G and I are armed for battle. We head off to our meeting with the social worker. We are prepared. We both have our copies of our 17 questionnaires and a mental list of things we want to mention. (I wont even get into how clear it is by the differences in you and your spouses questionnaires that he really does have NO clue what happens in his house all day while he is at work) We are past the idea of wanting to present ourselves in the best possible light, we want ALL the dirty laundry aired and in her official report. If 'they' don't know who this child really is, how are 'they' going to fix him, right? So, in we go, ready to mention this, and this, and most certainly THIS....we are prepared. Until the perky little girl asks the first question. Turns out, all parents find this meeting to be an emotionally draining experience. Going through every negative aspect of your child, your home life and your (in)ability to handle it is indeed hell and she thinks she has found a way to make it a little easier for all involved. She wants to start out on a positive note. "What do you LIKE about Monkey?" she asks, pen poised. We are totally at a loss. While we were preparing to bring up all the bad things, we hadn't exactly been singing Monkey's praises. Our sleep deprived, war torn, emotionally exhausted brains struggled to change tracks. Let's see: He doesn't smile, or laugh. The only emotions he can express are anger and frustration, which are expressed constantly throughout the day and night. There is no empathy. I once fell down the stairs in front of him and realized that the only reason that he stood there watching me cry in a heap on the floor was because his sippy cup was empty and I was the only one big enough to pour him some more milk. Holidays and family get togethers were a nightmare. Monkey didn't 'do' presents. Wrapped or completely unwrapped and out of the package, it was still new and foreign and would make him scream and hit and make Grandma feel bad. I can't count how many times we all sat uncomfortably in the living room attempting to make conversation while Monkey laid under the kitchen table or in the garage screaming for 30 minutes or more until he could calm down enough that you could distract him with a snack or a movie. How closely we had to keep track of where he was at all times in fear that he would get too close to his baby cousin and push her down the stairs or hit someone with a toy. Trips to the playground usually ended with another child crying and his mother glaring at me and my evil/ill-mannered child. Any trip into public usually ended with me wondering why I couldn't control this small creature long enough to buy bread. Public trips always included me pretending to ignore the judgemental stares of other people, either because of his behavior or because of how he was dressed. Seasonal changes are just another routine change that I have no control over. The first two weeks after the weather changes meant I would have to literally sit on or lay on him and wrestle the new/offending clothes onto him every morning and every night. It was mentally and physically exhausting and some days I would just give up. He would win and wear his sandals and no coat in 45 degree weather and I would find myself not caring if he got sick. At least when he was sick he didn't tantrum as much, and he might even let me hold him and snuggle him a little. Bath time was a nightmare because he hated the sensation of water running down his body or head. There was absolutely no part of the day that didn't involve a fit of some kind. It was always a challenge to figure out what would calm him down when he got worked up, since nothing worked twice in a row. Will it be a snack, a movie, a toy, singing, a car ride with daddy, grandma reading a book, me totally losing it and spanking him so hard it left a mark? Add to all of this the stress of KNOWING that you aren't even close to providing him everything a 'good' parent would. I couldn't play with him because he didn't play. He watched movies. Over and over and over again. If he did 'play', it was alone, and he made it clear that you were not invited to join in. I didn't want to broaden his diet because something new on his plate would make him hysterical (a pea!!! Dear God no, not a pea!!!!!), I didn't want to try to read to him because by the end of the day the last thing in the world I wanted was to be near him, playgroups for social interaction were beyond us. I couldn't even get a real break from him because, unfortunately, I was the only one who had a chance at calming him down. This child was a black hole. I could throw everything I had at him, my love, my time, my patience, and he just sucked it in, never to be seen again. No smile, no kisses, no 'I love you, mama', some days no reaction at all. This child made me see all my flaws, my failures, every time I looked at myself or at him.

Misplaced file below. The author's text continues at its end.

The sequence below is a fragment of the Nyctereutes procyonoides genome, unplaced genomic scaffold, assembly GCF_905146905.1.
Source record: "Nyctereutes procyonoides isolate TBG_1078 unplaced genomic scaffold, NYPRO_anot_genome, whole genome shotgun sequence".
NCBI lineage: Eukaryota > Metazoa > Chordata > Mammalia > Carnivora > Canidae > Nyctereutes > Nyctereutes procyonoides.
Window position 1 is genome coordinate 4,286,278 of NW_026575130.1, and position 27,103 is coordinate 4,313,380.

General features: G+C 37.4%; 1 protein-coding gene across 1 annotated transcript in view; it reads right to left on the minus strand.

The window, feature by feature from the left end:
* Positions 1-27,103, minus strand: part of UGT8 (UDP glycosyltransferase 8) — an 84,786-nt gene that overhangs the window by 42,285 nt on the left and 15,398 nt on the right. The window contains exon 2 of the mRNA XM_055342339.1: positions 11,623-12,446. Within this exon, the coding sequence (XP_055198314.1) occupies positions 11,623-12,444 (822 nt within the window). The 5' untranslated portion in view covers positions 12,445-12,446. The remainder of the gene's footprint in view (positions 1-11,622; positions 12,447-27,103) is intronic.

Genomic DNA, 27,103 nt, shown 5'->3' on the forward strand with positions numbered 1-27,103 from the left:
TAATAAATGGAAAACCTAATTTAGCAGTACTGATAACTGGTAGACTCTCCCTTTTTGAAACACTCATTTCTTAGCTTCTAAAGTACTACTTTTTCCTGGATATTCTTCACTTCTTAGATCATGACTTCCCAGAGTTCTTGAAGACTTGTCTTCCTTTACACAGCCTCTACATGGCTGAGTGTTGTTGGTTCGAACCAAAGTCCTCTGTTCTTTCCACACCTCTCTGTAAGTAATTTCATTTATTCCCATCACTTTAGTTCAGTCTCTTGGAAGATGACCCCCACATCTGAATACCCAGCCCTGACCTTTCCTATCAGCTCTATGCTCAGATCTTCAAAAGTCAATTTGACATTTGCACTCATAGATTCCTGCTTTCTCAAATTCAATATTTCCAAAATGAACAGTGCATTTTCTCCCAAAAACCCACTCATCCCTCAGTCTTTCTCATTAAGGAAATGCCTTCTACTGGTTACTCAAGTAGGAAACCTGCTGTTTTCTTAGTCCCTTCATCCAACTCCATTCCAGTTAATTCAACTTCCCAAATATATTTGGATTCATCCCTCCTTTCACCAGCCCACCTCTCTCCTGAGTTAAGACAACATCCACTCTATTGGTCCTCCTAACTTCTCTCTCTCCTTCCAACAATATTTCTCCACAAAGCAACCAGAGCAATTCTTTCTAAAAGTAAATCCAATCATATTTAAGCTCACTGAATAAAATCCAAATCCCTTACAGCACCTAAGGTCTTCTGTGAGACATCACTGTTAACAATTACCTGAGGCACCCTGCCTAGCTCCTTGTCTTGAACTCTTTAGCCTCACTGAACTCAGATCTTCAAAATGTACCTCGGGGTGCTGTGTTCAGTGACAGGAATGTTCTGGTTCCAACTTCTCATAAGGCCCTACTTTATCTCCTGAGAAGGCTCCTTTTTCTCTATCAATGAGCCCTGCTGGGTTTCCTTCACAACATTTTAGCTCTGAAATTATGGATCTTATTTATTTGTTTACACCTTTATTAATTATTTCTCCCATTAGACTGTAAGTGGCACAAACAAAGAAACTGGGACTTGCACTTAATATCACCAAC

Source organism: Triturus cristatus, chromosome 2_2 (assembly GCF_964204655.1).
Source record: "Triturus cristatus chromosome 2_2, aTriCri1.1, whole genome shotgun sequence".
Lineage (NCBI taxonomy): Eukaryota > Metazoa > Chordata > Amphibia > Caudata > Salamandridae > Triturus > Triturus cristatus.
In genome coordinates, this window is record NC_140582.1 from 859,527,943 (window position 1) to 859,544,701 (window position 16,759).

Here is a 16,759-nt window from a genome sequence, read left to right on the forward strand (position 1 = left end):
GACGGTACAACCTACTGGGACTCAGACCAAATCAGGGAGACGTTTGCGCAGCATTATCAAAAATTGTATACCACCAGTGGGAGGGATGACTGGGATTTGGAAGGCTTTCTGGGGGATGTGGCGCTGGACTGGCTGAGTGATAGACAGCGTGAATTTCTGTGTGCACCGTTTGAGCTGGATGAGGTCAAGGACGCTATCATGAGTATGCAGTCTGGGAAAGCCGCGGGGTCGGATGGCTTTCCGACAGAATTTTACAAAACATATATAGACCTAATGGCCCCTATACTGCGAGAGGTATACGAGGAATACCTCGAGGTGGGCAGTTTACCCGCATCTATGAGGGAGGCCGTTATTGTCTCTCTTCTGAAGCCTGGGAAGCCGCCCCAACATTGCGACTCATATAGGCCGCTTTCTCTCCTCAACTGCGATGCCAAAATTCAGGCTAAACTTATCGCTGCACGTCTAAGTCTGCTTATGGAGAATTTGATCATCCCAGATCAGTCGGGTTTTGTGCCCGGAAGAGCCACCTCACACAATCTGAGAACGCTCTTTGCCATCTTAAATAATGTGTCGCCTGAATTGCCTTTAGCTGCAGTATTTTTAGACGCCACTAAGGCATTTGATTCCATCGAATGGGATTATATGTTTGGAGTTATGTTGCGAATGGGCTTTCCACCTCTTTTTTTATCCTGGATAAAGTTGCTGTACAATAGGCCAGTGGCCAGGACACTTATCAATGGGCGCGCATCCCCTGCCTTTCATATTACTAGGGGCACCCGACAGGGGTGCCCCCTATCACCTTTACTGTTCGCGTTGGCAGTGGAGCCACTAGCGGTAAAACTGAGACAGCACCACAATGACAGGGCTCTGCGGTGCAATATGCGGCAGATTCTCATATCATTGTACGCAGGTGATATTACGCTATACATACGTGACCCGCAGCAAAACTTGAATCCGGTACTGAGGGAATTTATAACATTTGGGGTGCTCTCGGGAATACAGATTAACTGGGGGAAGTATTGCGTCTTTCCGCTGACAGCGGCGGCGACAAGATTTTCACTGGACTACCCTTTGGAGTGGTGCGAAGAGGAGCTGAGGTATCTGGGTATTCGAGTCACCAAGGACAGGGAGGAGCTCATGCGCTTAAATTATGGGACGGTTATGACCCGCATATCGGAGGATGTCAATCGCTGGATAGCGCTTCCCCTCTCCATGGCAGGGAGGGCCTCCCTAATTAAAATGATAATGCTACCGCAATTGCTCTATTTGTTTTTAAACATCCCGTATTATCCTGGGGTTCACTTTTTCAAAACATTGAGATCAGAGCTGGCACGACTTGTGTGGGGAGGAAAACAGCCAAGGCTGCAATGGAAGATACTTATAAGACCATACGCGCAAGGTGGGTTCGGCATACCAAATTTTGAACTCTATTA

What did I like about him? I can't think of a thing. "Of course you love him, he's your son" my mother says when I called her in tears. Do I? I wonder in the darkest corner of my mind. "That's not what she asked" I replied. "We sat in there for an hour and I couldn't come up with a thing. The closest I came was that he was a good looking kid, you know, when he wasn't in the middle of a tantrum, and that doesn't really make me feel real great."
At the end of this ordeal, we got our diagnosis of Autism. As we are leaving the office, the Doctor smiles at me through my tears "Don't worry Mama, what you need to remember is that he is the same child he was 15 minutes ago. This diagnosis doesn't change that. You are taking home the same child you came in here with."

Yes ma'am. That is exactly what I am afraid of.

Saturday, October 10, 2009

Tell me something I don't know.

Me: (glaring at G) Go Hunting!

(I am not a total witch here, the man was trying to give me a wet willy. I swear I live with 3 little boys)

G: (leaning in to give me a kiss and laughing) That's not very nice

Me: Ugh! Brush your teeth and then go hunting.

G: (really laughing now and still trying to kiss me)

Me: Go away!!

G: You know, nobody likes a Grumpypants.

Tuesday, October 6, 2009

I always knew you were my favorite

Me: Monkey, are you ready to go to the firestation?

Monkey: Yes, your majesty.

Saturday, October 3, 2009

It's funny because it's true.

*on the overhead PA system in Cabela's*
"Terry, please meet your party at customer service. Terry, your party is waiting at the front of the store"

Me: That's code for "Terry, your wife has the keys to the truck, and you have 30 seconds to meet her up front or she is leaving. Hope you can outrun her in the parking lot"

Sgt. G: I wouldn't be worried, I could beat you to the truck.

Me: Because you can run faster than me?

Sgt. G: No, because you wouldn't remember where we parked.